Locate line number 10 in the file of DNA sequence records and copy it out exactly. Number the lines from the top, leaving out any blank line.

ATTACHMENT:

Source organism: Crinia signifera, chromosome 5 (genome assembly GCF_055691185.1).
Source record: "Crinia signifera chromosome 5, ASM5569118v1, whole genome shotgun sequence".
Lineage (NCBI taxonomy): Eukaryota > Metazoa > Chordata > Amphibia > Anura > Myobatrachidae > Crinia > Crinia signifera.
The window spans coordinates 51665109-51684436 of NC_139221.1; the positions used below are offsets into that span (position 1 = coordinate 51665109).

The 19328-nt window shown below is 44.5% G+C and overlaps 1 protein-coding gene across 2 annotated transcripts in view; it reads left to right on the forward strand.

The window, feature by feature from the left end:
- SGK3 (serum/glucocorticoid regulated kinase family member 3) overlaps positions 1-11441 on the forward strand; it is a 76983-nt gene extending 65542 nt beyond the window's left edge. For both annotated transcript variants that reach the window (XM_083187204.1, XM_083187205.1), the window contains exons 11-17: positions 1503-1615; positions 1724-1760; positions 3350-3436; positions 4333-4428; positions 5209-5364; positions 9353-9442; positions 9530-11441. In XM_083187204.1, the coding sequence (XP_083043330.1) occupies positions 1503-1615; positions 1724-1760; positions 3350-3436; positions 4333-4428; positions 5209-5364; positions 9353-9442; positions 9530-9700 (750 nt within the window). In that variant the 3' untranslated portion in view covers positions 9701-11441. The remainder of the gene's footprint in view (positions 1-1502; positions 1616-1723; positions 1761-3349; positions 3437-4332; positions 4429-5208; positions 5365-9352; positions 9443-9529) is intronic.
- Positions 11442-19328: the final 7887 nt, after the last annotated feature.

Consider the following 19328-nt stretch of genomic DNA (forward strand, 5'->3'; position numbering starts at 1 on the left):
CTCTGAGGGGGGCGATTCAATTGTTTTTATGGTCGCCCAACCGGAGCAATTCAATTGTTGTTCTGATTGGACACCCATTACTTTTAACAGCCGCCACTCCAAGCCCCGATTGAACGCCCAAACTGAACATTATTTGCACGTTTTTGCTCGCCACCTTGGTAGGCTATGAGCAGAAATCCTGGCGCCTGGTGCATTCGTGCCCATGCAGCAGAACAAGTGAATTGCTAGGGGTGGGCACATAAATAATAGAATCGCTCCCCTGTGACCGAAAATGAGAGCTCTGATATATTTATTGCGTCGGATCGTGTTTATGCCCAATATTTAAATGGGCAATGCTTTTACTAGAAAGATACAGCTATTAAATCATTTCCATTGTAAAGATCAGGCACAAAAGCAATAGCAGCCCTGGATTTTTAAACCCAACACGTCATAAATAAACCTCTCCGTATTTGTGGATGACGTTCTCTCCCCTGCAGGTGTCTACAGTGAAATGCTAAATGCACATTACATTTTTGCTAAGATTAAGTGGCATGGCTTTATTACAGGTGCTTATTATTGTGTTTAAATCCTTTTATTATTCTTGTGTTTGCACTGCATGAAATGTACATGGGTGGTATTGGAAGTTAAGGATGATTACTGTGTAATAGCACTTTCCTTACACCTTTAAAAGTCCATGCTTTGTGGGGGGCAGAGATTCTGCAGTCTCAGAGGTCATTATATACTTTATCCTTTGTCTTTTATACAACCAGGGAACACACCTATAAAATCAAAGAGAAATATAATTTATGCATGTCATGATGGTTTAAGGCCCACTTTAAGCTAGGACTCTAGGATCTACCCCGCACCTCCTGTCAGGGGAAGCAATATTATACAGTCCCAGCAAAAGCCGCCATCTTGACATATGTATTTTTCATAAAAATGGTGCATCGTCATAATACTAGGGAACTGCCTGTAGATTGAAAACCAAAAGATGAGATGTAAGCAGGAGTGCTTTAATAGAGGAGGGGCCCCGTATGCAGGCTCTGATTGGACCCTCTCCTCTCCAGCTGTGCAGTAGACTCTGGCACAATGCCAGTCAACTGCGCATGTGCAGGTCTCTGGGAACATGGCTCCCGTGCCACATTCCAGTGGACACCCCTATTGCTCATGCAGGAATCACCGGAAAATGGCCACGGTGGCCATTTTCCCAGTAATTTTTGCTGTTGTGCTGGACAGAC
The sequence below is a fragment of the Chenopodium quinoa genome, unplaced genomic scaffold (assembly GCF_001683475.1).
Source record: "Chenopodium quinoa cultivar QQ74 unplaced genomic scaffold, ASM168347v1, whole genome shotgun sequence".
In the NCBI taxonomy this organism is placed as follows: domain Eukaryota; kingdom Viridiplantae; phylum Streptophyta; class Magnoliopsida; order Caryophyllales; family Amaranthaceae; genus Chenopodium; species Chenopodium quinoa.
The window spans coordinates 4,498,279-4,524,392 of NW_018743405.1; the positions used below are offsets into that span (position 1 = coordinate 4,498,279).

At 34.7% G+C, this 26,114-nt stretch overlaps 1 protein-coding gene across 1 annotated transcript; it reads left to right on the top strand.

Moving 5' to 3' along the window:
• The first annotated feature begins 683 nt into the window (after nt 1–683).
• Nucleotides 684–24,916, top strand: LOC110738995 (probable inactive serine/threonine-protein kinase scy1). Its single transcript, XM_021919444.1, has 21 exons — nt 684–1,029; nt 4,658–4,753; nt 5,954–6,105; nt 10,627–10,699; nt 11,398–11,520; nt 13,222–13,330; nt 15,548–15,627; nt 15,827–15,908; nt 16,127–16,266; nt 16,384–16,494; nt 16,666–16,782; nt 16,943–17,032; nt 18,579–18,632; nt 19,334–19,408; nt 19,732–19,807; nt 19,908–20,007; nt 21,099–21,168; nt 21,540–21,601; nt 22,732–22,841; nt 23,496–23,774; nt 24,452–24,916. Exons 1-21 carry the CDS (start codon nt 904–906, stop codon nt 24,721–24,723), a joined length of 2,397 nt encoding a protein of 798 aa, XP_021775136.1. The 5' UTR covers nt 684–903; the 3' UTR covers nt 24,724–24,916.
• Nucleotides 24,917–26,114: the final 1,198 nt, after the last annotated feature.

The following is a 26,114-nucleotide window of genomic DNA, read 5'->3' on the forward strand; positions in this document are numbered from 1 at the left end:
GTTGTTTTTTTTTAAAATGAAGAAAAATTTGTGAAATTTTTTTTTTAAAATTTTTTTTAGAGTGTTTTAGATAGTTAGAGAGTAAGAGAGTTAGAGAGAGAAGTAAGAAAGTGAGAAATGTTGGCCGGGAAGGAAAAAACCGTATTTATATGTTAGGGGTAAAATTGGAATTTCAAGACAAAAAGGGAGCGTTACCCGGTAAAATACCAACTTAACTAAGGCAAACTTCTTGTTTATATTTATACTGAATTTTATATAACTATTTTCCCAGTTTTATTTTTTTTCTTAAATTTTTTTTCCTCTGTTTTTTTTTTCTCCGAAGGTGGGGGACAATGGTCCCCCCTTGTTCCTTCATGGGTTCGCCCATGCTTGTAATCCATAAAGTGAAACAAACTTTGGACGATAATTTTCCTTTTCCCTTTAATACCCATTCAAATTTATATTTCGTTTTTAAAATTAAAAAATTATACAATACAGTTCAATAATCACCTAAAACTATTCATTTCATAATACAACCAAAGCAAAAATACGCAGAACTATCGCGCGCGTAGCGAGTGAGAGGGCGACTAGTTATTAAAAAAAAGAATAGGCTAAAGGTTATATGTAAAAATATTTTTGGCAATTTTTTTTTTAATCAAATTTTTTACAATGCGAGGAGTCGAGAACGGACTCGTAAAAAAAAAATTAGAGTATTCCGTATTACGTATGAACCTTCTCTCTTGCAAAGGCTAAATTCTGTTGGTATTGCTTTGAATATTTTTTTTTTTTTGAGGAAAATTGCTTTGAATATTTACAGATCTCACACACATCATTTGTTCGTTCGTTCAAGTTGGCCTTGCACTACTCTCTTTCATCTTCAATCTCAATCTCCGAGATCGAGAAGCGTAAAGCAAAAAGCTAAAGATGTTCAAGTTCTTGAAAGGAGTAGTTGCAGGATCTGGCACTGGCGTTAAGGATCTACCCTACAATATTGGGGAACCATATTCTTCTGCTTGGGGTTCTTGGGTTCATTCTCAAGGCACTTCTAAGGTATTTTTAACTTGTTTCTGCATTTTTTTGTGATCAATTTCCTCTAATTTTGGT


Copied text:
CTCTGAGGGGGGCGATTCAATTGTTTTTATGGTCGCCCAACCGGAGCAATTCAATTGTTGTTCTGATTGGACACCCATTACTTTTAACAGCCGCCACTCCAAGCCCCGATTGAACGCCCAAACTGAACATTATTTGCACGTTTTTGCTCGCCACCTTGGTAGGCTATGAGCAGAAATCCTGGCGCCTGGTGCATTCGTGCCCATGCAGCAGAACAAGTGAATTGCTAGGGGTGGGCACATAAATAATAGAATCGCTCCCCTGTGACCGAAAATGAGAGCTCTGATATATTTATTGCGTCGGATCGTGTTTATGCCCAATATTTAAATGGGCAATGCTTTTACTAGAAAGATACAGCTATTAAATCATTTCCATTGTAAAGATCAGGCACAAAAGCAATAGCAGCCCTGGATTTTTAAACCCAACACGTCATAAATAAACCTCTCCGTATTTGTGGATGACGTTCTCTCCCCTGCAGGTGTCTACAGTGAAATGCTAAATGCACATTACATTTTTGCTAAGATTAAGTGGCATGGCTTTATTACAGGTGCTTATTATTGTGTTTAAATCCTTTTATTATTCTTGTGTTTGCACTGCATGAAATGTACATGGGTGGTATTGGAAGTTAAGGATGATTACTGTGTAATAGCACTTTCCTTACACCTTTAAAAGTCCATGCTTTGTGGGGGGCAGAGATTCTGCAGTCTCAGAGGTCATTATATACTTTATCCTTTGTCTTTTATACAACCAGGGAACACACCTATAAAATCAAAGAGAAATATAATTTATGCATGTCATGATGGTTTAAGGCCCACTTTAAGCTAGGACTCTAGGATCTACCCCGCACCTCCTGTCAGGGGAAGCAATATTATACAGTCCCAGCAAAAGCCGCCATCTTGACATATGTATTTTTCATAAAAATGGTGCATCGTCATAATACTAGGGAACTGCCTGTAGATTGAAAACCAAAAGATGAGATGTAAGCAGGAGTGCTTTAATAGAGGAGGGGCCCCGTATGCAGGCTCTGATTGGACCCTCTCCTCTCCAGCTGTGCAGTAGACTCTGGCACAATGCCAGTCAACTGCGCATGTGCAGGTCTCTGGGAACATGGCTCCCGTGCCACATTCCAGTGGACACCCCTATTGCTCATGCAGGAATCACCGGAAAATGGCCACGGTGGCCATTTTCCCAGTAATTTTTGCTGTTGTGCTGGACAGAC